Prophetic Words From a Burning Bush

Something deep in our old-fashioned Republican souls feels a certain nostalgia for the administration of President George W. Bush, and lately even our most newfangled Democrat friends will admit to some degree of the same feeling. Bush was an imperfect president, as we freely admit and our Democrat friends and our Democrat friends often remind us, but on Thursday he gave a rare and remarkable speech that reminded us all he could have been a whole lot worse.
With characteristic classiness Bush has mostly retreated from the public stage since leaving office, preferring to spend his time with family and paint some surprisingly fine portraits of the servicemen and servicewomen who carried out his controversial foreign policy, and otherwise devote himself to the happily apolitical good works of his family’s foundations, which has eventually endeared him to most of the American public at large. He re-entered the political fray on Thursday with that remarkable speech, though, and it heartened us as well as our Democrat friends.
Bush’s oration at the George W. Bush Institute welcomed a Latino amigo who had served in his administration’s military, as well as several foreign visitors in the audience, along with Secretaries of State from both his and President Bill Clinton’s administrations, then launched into a an eloquent defense of such cherished American values of liberty and democracy. He lauded the post-World War II order of free markets and free trade, decried the current Chinese and Russian threats to that order, and lamented that too many Americans now fail to appreciate its benefits. Bush further denounced the recent degradation of America’s political discourse, warned against rising nativist sentiments, unequivocally denounced white supremacy, and called for a new civility in America’s public square.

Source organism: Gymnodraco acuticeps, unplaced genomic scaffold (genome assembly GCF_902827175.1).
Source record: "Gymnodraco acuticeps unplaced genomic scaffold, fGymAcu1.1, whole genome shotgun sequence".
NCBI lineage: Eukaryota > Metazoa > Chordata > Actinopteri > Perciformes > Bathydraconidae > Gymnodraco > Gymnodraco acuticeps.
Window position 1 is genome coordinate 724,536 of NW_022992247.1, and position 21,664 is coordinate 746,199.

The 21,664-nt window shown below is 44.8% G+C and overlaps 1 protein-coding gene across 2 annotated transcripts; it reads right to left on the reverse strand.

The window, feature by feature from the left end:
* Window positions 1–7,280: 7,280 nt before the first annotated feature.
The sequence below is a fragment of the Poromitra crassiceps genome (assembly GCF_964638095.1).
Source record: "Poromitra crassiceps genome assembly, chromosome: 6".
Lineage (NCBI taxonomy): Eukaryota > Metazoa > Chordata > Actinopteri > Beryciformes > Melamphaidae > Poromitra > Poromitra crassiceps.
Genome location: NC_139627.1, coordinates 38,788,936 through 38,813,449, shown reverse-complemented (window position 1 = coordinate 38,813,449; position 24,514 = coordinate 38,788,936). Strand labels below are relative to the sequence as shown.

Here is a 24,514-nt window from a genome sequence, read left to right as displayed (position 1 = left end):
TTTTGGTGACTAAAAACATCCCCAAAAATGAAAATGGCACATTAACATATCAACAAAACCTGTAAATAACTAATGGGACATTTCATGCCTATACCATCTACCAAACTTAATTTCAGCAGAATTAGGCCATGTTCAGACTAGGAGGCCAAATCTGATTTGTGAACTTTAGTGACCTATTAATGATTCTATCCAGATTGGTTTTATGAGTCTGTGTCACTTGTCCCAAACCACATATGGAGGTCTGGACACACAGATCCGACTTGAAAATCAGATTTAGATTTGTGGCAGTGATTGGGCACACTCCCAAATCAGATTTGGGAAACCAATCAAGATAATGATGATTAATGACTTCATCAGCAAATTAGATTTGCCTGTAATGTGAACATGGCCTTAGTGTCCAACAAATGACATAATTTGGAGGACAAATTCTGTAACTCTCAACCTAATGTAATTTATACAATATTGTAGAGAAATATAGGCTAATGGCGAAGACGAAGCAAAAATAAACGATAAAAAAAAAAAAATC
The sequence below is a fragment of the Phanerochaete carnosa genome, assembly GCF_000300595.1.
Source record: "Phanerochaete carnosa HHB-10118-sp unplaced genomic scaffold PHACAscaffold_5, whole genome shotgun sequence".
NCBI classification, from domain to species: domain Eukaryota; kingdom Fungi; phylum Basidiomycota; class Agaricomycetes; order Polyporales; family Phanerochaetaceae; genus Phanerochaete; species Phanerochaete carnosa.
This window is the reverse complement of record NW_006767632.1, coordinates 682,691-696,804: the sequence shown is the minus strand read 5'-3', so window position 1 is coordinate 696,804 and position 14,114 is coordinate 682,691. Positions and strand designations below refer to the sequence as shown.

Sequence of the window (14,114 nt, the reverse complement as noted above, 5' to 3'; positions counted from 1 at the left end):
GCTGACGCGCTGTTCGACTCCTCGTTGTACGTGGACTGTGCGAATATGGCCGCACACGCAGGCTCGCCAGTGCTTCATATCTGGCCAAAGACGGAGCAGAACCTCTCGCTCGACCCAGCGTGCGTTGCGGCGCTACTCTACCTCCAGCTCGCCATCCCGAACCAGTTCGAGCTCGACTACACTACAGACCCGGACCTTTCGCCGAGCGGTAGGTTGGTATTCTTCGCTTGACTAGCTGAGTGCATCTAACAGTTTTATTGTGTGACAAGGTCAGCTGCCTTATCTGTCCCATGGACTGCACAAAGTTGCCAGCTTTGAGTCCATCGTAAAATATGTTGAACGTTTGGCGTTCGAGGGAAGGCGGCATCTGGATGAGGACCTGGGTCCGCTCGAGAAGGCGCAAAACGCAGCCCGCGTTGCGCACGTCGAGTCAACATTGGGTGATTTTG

Such anodyne sentiments wouldn’t be at all remarkable in ordinary times, but these days it’s the stuff of controversy. With characteristic classiness Bush didn’t mention President Donald Trump by name, but no matter how old-fashioned a Republican or newfangled a Democrat you might be there’s no denying it implied a severe criticism of the current and putatively Republican president, so there was an unavoidable flap.
Bush’s assertion — completely correct as far our old-fashioned Republican souls are concerned — that “free trade helped make America into a global power” is an obvious response to Trump’s claims that the rest of the world has been stealing America’s wealth. When Bush griped that now “bigotry seems emboldened” and “Our politics seem more vulnerable to conspiracy theories and outright fabrication” the metaphorical shoe fit Trump well enough that he has to wear it. “we have seen our discourse degraded by casual cruelty,” Bush said, and although he might have been talking about all the talk radio hosts that used to defend him, but everyone knows he was talking about a president who has mocked a reporter’s physical handicap and his political opponents’s heights and the plainness of their wives. His warnings about the cyber-attacks on American democracy by foreign adversaries were just as clearly aimed at Trump, who continues to deny against mounting evidence that it’s a problem.